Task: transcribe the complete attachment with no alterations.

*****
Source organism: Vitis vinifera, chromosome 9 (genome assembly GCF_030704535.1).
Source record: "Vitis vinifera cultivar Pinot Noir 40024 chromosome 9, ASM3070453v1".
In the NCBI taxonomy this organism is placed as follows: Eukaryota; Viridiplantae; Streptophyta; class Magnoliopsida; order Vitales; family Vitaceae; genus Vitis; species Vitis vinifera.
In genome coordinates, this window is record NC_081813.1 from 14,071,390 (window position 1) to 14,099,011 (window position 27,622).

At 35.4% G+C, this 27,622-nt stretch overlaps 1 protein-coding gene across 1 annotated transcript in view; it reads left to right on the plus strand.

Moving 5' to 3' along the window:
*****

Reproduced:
Source organism: Vitis vinifera, chromosome 9 (genome assembly GCF_030704535.1).
Source record: "Vitis vinifera cultivar Pinot Noir 40024 chromosome 9, ASM3070453v1".
In the NCBI taxonomy this organism is placed as follows: Eukaryota; Viridiplantae; Streptophyta; class Magnoliopsida; order Vitales; family Vitaceae; genus Vitis; species Vitis vinifera.
In genome coordinates, this window is record NC_081813.1 from 14,071,390 (window position 1) to 14,099,011 (window position 27,622).

At 35.4% G+C, this 27,622-nt stretch overlaps 1 protein-coding gene across 1 annotated transcript in view; it reads left to right on the plus strand.

Moving 5' to 3' along the window: